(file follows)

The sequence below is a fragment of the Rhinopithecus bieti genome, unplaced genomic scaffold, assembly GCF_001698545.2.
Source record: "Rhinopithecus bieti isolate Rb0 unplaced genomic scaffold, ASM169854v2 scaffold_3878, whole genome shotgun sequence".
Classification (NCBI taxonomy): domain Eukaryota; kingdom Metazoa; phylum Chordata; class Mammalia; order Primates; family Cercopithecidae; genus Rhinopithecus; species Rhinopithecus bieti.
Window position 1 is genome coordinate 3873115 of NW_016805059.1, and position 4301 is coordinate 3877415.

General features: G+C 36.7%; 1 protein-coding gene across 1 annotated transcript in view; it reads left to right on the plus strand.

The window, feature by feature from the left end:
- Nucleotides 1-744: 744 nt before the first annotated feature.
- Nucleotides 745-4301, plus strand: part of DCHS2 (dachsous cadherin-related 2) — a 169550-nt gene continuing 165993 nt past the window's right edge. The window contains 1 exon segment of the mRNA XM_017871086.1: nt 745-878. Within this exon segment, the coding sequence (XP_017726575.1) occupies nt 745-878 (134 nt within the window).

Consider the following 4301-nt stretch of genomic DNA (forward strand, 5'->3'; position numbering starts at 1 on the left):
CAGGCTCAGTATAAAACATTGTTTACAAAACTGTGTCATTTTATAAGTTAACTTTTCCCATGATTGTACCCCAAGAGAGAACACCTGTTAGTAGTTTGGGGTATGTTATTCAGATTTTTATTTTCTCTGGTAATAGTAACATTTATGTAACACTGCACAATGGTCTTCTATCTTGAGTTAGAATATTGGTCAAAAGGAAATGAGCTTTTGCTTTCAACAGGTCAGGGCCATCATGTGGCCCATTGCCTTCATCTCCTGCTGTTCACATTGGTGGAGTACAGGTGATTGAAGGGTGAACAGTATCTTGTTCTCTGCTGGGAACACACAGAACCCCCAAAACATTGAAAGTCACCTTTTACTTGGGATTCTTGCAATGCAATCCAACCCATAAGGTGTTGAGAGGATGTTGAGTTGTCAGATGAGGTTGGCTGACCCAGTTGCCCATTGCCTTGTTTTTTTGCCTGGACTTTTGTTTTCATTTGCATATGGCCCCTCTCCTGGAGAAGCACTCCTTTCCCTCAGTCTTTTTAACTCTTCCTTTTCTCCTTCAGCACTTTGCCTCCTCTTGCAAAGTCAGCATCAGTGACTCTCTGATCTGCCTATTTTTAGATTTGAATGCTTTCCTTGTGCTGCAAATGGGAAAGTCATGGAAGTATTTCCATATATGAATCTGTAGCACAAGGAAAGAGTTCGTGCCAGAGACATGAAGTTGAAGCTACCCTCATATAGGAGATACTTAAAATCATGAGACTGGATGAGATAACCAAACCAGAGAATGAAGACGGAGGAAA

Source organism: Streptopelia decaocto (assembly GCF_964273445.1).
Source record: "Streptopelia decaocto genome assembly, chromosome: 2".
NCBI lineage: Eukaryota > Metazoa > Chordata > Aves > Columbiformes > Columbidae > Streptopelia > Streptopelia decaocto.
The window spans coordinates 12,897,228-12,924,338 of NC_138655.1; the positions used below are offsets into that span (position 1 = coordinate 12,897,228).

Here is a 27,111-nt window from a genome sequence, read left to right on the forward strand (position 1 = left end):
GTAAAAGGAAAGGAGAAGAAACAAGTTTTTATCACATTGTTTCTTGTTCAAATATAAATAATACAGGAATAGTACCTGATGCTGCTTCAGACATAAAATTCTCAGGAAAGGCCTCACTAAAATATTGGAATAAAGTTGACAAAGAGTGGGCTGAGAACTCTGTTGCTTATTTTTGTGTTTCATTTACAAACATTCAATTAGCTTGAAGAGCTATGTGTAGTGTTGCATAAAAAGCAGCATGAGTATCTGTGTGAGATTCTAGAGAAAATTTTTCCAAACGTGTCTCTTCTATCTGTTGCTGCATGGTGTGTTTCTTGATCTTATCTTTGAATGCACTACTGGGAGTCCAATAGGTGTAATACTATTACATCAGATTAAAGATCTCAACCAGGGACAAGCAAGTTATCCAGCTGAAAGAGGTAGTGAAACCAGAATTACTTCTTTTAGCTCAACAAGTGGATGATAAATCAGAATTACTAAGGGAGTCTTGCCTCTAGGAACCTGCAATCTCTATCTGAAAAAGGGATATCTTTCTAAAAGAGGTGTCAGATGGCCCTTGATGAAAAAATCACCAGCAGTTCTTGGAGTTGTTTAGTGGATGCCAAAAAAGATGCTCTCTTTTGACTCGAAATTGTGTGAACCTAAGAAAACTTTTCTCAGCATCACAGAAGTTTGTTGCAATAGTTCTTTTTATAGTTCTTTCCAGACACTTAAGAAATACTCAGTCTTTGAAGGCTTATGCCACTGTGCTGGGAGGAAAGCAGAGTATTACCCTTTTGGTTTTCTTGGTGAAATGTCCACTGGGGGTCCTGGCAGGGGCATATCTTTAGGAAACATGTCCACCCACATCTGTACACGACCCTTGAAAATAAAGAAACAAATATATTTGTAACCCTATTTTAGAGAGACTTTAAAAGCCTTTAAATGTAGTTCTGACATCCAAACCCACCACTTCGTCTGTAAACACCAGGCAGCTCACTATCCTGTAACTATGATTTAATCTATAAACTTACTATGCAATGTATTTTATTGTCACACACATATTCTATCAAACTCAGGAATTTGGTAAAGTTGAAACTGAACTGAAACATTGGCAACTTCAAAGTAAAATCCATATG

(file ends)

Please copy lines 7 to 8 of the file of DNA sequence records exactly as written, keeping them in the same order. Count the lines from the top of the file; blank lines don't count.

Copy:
- Nucleotides 1-744: 744 nt before the first annotated feature.
- Nucleotides 745-4301, plus strand: part of DCHS2 (dachsous cadherin-related 2) — a 169550-nt gene continuing 165993 nt past the window's right edge. The window contains 1 exon segment of the mRNA XM_017871086.1: nt 745-878. Within this exon segment, the coding sequence (XP_017726575.1) occupies nt 745-878 (134 nt within the window).